Thursday, August 22, 2013

Lieutenant General Ulysses S. Grant to Congressman Elihu B. Washburne, August 16, 1864

City Point, Virginia,
August 16, 1864.

YOUR letter asking for autographs to send to Mrs. Adams, the wife of our Minister to England, was duly received. She had also sent to Mr. Dana for the same thing, and his requisition, he being with me at the time, was at once filled. I have directed Colonel Bowers to send with this a few of the original dispatches telegraphed from here. They have all been hastily written, and not with the expectation of ever being seen afterward, but will, I suppose, answer as well as anything else, or as if they had been written especially for the purpose of sending. . . .

I state to all citizens who visit me that all we want now to insure an early restoration of the Union is a determined unity of sentiment North. The rebels have now in their ranks their last men. The little boys and old men are guarding prisoners, railroad bridges, and forming a good part of their garrisons for intrenched positions. A man lost by them cannot be replaced. They have robbed the cradle and the grave equally to get their present force. Besides what they lose in frequent skirmishes and battles, they are now losing from desertions and other causes at least one regiment per day. With this drain upon them the end is visible if we will but be true to ourselves. Their only hope now is in a divided North. This might give them reinforcements from Tennessee, Kentucky, Maryland, and Missouri, while it would weaken us. With the draft quietly enforced, the enemy would become despondent, and would make but little resistance. I have no doubt but the enemy are exceedingly anxious to hold out until after the presidential election. They have many hopes from its effects. They hope for a counter-revolution. They hope for the election of the peace candidate. In fact, like Micawber, they hope that something will turn up. Our peace friends, if they expect peace from separation, are much mistaken. It would be but the beginning of war, with thousands of Northern men joining the South because of the disgrace of our allowing separation. To have peace “on any terms” the South would demand the restoration of their slaves already freed. They would demand indemnity for losses sustained, and they would demand a treaty which would make the North slave-hunters for the South. They would demand pay or the restoration of every slave escaping to the North.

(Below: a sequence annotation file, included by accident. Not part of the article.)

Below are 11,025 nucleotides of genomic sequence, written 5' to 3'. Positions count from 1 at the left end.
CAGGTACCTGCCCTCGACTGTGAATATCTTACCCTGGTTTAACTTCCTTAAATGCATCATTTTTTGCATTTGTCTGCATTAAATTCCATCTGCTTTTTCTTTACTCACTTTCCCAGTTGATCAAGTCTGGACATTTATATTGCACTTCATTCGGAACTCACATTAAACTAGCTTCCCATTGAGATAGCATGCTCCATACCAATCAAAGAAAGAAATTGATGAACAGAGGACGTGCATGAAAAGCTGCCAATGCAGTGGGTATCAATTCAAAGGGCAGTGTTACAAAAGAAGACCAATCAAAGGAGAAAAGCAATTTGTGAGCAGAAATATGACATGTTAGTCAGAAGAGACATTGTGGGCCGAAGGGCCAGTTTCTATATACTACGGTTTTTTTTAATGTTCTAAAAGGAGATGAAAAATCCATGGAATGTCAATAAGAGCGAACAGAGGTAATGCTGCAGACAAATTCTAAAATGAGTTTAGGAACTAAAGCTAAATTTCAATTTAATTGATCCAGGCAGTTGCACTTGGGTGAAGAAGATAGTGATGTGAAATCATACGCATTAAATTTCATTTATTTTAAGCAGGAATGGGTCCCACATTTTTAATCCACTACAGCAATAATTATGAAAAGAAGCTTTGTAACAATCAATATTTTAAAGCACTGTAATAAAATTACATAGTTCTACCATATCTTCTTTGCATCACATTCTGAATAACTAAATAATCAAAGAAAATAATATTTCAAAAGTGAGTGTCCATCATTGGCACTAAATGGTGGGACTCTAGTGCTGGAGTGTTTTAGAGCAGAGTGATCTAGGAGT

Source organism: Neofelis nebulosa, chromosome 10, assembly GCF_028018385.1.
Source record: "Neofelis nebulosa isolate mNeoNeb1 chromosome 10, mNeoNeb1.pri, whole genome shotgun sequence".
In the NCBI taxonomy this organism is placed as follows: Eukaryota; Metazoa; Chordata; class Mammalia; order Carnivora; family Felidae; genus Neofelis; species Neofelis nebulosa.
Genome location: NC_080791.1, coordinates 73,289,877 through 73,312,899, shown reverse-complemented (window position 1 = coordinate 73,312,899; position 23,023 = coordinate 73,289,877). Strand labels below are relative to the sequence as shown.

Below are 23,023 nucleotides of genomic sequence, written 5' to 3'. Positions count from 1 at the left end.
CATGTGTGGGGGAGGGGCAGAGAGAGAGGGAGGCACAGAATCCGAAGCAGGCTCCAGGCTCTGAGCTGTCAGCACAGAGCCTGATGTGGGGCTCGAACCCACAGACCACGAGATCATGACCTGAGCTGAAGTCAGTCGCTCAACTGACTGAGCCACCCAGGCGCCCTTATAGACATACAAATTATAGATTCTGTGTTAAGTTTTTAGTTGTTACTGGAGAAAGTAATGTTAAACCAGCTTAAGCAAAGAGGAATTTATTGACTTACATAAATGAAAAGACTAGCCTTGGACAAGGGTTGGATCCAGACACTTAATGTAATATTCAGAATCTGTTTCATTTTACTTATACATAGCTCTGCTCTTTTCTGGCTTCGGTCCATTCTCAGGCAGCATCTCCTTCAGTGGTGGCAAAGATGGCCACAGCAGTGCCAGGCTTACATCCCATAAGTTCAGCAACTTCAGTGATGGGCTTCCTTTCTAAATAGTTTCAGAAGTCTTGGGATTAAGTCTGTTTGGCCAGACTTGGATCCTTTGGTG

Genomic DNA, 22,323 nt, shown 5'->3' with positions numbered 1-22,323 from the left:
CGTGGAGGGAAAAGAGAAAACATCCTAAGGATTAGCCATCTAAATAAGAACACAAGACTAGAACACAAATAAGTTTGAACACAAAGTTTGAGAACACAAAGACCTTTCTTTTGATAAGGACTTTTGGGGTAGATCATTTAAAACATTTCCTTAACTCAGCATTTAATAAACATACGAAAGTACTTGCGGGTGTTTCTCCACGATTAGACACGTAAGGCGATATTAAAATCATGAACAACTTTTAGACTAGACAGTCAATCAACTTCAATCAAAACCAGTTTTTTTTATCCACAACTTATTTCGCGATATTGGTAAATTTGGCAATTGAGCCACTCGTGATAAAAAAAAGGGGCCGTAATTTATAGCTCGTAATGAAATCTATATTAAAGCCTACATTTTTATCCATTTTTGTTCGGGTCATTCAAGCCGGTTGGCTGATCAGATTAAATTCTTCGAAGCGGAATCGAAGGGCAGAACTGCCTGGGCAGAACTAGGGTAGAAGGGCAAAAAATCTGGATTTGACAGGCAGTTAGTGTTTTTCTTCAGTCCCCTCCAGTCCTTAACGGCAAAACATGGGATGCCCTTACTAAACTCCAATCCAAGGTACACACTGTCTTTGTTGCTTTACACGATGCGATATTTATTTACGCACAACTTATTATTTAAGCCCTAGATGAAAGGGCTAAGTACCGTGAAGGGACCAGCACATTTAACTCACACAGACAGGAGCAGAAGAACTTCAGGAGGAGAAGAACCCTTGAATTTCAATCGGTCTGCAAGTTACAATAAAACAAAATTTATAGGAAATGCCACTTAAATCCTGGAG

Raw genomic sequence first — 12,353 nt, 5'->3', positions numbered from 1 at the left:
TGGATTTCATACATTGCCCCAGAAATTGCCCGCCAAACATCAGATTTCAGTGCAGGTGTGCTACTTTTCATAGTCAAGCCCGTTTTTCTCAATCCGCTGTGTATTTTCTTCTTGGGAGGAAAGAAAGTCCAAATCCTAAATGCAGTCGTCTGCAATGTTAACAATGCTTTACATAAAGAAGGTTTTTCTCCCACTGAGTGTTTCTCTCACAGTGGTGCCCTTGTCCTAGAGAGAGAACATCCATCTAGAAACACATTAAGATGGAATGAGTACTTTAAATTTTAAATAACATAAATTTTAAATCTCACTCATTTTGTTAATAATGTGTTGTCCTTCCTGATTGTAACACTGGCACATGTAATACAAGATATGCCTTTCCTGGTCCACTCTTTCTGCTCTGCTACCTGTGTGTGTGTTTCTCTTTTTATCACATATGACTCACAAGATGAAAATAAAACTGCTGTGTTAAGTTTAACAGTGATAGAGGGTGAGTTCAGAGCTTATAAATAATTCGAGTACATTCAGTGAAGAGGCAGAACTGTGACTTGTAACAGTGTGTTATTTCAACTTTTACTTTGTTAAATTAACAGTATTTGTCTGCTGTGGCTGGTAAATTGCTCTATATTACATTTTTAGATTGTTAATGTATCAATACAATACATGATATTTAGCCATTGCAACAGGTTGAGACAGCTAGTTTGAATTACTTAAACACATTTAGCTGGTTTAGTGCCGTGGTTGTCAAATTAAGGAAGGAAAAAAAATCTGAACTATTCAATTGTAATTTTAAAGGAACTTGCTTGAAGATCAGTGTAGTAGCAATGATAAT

SOURCE: James Grant Wilson, Editor, General Grant’s Letters to a Friend 1861-1880, p. 38-40

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